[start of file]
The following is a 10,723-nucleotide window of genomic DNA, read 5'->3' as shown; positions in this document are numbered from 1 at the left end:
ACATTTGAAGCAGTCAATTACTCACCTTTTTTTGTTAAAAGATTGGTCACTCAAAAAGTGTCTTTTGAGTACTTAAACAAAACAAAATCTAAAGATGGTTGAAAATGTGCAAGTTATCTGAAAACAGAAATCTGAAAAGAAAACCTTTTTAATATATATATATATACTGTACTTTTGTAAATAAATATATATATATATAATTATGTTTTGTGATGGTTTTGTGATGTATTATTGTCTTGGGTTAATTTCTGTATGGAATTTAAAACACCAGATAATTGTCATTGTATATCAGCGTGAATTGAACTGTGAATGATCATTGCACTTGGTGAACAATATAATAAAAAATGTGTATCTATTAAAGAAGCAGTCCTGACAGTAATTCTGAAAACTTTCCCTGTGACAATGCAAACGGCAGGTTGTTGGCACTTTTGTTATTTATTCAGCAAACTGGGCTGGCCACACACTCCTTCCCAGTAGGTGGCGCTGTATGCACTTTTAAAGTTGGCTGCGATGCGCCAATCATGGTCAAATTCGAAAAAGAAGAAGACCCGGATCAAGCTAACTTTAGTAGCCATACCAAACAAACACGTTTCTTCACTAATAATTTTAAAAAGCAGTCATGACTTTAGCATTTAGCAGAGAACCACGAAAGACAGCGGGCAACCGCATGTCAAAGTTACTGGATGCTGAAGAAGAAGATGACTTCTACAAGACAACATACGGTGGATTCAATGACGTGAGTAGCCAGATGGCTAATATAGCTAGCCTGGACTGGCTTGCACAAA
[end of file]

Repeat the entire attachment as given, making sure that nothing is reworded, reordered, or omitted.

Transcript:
The following is a 10,723-nucleotide window of genomic DNA, read 5'->3' as shown; positions in this document are numbered from 1 at the left end:
ACATTTGAAGCAGTCAATTACTCACCTTTTTTTGTTAAAAGATTGGTCACTCAAAAAGTGTCTTTTGAGTACTTAAACAAAACAAAATCTAAAGATGGTTGAAAATGTGCAAGTTATCTGAAAACAGAAATCTGAAAAGAAAACCTTTTTAATATATATATATATACTGTACTTTTGTAAATAAATATATATATATATAATTATGTTTTGTGATGGTTTTGTGATGTATTATTGTCTTGGGTTAATTTCTGTATGGAATTTAAAACACCAGATAATTGTCATTGTATATCAGCGTGAATTGAACTGTGAATGATCATTGCACTTGGTGAACAATATAATAAAAAATGTGTATCTATTAAAGAAGCAGTCCTGACAGTAATTCTGAAAACTTTCCCTGTGACAATGCAAACGGCAGGTTGTTGGCACTTTTGTTATTTATTCAGCAAACTGGGCTGGCCACACACTCCTTCCCAGTAGGTGGCGCTGTATGCACTTTTAAAGTTGGCTGCGATGCGCCAATCATGGTCAAATTCGAAAAAGAAGAAGACCCGGATCAAGCTAACTTTAGTAGCCATACCAAACAAACACGTTTCTTCACTAATAATTTTAAAAAGCAGTCATGACTTTAGCATTTAGCAGAGAACCACGAAAGACAGCGGGCAACCGCATGTCAAAGTTACTGGATGCTGAAGAAGAAGATGACTTCTACAAGACAACATACGGTGGATTCAATGACGTGAGTAGCCAGATGGCTAATATAGCTAGCCTGGACTGGCTTGCACAAA